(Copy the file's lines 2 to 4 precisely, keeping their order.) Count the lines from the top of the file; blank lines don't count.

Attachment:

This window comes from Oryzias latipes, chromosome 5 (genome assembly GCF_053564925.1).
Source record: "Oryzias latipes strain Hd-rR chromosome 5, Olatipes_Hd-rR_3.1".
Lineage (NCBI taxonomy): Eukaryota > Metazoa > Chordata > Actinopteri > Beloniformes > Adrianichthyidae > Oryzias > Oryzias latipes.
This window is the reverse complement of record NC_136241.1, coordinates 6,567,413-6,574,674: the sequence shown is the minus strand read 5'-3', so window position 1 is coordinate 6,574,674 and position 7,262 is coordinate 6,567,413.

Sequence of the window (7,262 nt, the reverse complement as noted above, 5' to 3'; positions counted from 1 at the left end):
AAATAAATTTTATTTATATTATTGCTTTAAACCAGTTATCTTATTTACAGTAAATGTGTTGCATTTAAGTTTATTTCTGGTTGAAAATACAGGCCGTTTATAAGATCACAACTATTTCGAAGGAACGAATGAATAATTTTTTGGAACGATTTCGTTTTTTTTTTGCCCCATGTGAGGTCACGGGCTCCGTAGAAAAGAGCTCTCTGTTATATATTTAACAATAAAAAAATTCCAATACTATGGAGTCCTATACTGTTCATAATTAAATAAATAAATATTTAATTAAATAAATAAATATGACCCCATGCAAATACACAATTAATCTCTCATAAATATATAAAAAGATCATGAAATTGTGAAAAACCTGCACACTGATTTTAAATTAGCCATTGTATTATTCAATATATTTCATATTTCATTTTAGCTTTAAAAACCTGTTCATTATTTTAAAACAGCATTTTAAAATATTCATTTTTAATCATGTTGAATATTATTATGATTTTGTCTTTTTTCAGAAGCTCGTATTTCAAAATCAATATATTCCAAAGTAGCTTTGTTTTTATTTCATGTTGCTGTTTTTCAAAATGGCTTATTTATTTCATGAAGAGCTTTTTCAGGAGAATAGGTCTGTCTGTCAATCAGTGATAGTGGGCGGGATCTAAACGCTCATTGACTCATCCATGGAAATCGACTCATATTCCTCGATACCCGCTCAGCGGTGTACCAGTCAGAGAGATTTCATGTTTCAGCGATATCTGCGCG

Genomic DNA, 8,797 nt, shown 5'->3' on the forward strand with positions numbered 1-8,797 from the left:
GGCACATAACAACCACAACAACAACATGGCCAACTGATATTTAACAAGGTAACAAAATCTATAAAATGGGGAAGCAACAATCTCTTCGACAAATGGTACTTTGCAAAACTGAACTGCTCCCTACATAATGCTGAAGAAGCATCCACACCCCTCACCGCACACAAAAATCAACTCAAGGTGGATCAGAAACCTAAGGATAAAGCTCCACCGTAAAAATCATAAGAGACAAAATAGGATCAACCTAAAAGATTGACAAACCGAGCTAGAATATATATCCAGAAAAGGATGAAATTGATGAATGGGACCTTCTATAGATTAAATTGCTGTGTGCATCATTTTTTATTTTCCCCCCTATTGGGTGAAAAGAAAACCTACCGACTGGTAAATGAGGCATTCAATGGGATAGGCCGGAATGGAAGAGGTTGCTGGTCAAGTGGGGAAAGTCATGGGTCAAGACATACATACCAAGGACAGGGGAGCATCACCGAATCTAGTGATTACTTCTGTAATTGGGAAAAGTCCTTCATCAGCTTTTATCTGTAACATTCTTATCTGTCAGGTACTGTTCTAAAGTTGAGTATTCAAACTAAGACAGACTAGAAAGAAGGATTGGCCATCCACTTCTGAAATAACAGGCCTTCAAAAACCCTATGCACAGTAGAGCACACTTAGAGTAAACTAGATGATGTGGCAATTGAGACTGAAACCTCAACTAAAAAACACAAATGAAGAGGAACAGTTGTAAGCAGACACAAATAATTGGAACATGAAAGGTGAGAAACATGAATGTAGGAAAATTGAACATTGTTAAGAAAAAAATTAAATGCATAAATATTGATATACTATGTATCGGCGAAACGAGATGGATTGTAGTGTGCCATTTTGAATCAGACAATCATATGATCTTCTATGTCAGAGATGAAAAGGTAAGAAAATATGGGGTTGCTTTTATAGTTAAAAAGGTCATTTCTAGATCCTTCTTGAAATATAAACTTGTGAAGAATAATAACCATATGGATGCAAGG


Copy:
Source record: "Oryzias latipes strain Hd-rR chromosome 5, Olatipes_Hd-rR_3.1".
Lineage (NCBI taxonomy): Eukaryota > Metazoa > Chordata > Actinopteri > Beloniformes > Adrianichthyidae > Oryzias > Oryzias latipes.
This window is the reverse complement of record NC_136241.1, coordinates 6,567,413-6,574,674: the sequence shown is the minus strand read 5'-3', so window position 1 is coordinate 6,574,674 and position 7,262 is coordinate 6,567,413.